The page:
Wolfenbarger's uncle, William Smith, 36, of Detroit, testified that he went to police after his nephew came to his home late on the night of the killings looking for a change of clothes and bragged that something he did would be shown on CNN.

Investigators suspect the two men began zeroing in on Pesce's house sometime in early December 2002. Pesce's 3,000-pound safe was filled with jewels, watches and other valuables.

The men were believed to have been cellmates in a Carson City prison and were paroled earlier in the year. Lincoln served nine years for armed robbery, and Wolfenbarger served eight years for a series of burglaries.



On the afternoon of December 21, 2002, Marco Pesce, an Italian immigrant who owned Italia Jewelry in Livonia, drove his three young children, Carlo, Sabrina, and Melissa, to visit their mother, Diane Pesce, who was in a residential drug treatment facility in Ann Arbor.

Marco picked up the children from their visit, then dropped them off at his home in Livonia at about 5:30 or 5:40 p.m., returning to work at approximately 6:00 or 6:15 p.m.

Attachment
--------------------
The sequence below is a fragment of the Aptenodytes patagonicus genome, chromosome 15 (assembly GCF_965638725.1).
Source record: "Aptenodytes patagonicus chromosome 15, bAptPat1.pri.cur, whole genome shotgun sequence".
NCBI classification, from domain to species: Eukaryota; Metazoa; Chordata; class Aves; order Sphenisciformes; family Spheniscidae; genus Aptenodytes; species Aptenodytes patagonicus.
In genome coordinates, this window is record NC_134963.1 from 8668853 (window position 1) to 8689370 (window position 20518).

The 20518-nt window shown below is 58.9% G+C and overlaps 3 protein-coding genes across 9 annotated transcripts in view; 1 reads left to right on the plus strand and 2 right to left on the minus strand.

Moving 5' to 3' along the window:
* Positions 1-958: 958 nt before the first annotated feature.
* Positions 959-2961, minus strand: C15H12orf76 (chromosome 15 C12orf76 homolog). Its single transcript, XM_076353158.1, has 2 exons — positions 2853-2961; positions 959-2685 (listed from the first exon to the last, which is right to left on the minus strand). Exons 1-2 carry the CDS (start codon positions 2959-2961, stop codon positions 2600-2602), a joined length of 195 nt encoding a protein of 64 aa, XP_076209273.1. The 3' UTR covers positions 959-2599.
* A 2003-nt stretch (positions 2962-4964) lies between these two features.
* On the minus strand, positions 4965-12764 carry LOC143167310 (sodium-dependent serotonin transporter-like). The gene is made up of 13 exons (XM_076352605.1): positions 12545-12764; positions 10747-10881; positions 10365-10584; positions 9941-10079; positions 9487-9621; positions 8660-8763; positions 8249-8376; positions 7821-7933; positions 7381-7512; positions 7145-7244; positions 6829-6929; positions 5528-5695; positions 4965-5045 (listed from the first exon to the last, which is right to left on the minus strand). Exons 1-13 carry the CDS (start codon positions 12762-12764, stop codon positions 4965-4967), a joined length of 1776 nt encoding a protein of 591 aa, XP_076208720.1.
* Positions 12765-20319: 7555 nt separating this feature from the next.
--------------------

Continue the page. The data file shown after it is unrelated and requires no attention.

Marco’s mother, Maria Vergati, who was visiting the family from Italy, was at the Pesce home at the time, and Marco did not exit his vehicle and go inside his home when he dropped off the children.

Shortly after Marco arrived back at work after dropping off the children at home, Carlo called Marco and told him to come home because Melissa had fallen and chipped her tooth. Marco left work immediately and returned home.

The next day Marco, his three children, and his mother were discovered dead in the Pesce home. They had each been shot to death on December 21, 2002. The house had been ransacked and the family safe had been emptied of jewelry and cash.

The evidence showed that Dennis Lincoln and his codefendant, John Wolfenbarger, carefully planned and prepared to rob Marco Pesce at his home.